MONTPELIER -- The state of Vermont plans to tell a federal appeals court on Wednesday that the Nuclear Regulatory Commission acted improperly last year when it granted a 20-year license extension to the Vermont Yankee nuclear plant because the plant did not have an updated water quality certificate.
"The Nuclear Regulatory Commission violated Clean Water Act (Section) 401 when it granted (an Entergy Corp. subsidiary) a new federal license to operate Vermont Yankee without first obtaining the requisite Vermont-issued ‘401 Certification' from (the company)," say legal papers filed by the state at the U.S. Court of Appeals in Washington.
Elizabeth Miller, commissioner of the Department of Public Service, said in an interview with The Associated Press that she will be presenting the state's case in oral arguments before the appeals court.
Under the federal Clean Water Act, Miller said, "No license can issue until you have a (water quality) certificate in hand."
States are designated under the federal Clean Water Act as being in charge of issuing water quality permits. They can incorporate state goals for how clean they want a given body of water to be into that permitting process, court papers said.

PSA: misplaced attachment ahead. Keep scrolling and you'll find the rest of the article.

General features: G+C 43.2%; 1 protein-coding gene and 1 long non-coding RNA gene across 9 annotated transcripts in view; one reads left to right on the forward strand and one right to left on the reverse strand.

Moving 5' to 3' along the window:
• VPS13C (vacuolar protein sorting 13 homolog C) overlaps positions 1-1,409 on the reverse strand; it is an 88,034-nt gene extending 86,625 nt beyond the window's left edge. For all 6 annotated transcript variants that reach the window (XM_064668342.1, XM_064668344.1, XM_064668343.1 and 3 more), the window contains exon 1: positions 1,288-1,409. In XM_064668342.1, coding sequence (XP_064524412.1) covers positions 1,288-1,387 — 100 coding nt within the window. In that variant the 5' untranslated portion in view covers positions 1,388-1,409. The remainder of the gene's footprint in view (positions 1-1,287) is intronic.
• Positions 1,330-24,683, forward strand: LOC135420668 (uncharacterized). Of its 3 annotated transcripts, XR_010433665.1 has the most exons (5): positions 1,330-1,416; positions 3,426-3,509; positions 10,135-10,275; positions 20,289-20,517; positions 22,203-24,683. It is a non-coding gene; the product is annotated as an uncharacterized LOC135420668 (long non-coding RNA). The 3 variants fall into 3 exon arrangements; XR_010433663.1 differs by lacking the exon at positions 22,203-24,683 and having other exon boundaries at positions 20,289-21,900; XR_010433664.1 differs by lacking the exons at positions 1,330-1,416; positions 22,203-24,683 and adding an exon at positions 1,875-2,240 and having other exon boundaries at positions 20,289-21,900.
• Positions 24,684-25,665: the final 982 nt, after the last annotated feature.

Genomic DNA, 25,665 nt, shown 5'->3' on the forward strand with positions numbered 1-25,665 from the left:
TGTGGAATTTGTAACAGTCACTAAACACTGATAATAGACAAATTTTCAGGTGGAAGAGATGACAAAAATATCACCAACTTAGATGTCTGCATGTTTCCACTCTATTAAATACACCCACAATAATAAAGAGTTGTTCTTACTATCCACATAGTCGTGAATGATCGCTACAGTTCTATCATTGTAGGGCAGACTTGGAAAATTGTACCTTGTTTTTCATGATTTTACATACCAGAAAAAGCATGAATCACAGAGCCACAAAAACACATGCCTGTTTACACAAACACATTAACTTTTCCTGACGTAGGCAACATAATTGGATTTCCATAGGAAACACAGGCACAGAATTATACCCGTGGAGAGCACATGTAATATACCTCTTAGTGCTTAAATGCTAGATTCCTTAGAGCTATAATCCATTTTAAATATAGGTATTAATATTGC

Miller said when someone applies for a federal license that requires a water quality certificate, any license that gets issued must incorporate the state's conditions.
Water quality has been a touchy issue for Vermont Yankee in recent years. In early 2010, it was revealed that the plant was leaking tritium, a radioactive isotope of hydrogen, into soil and groundwater surrounding the plant. State officials have since said the tritium was reaching the adjacent Connecticut River.
The plant also has a pending application before the Vermont Agency of Natural Resources for a new permit allowing it to discharge heated water from its cooling system into the Connecticut.
Vermont is being joined in its arguments at the federal appeals court by the nuclear watchdog group New England Coalition; the state of New York has filed a friend-of-the-court brief.
On the other side, New Orleans-based Entergy Corp. and the NRC argue that the state and the NEC did not push hard enough during NRC hearings leading up the new license for the agency to force Vermont Yankee to get a new water quality permit. Entergy maintains that it got a water quality certificate in 1970 and that it remains in effect.
Entergy also maintains that the state did not file its appeal in time. The company contends the 60-day clock began running March 10, when the NRC issued its final dismissals of objections to the relicensing by the state and the NRC. NRC and the state disagree, saying the 60-day appeal period began March 21, the day NRC issued Vermont Yankee's license extension.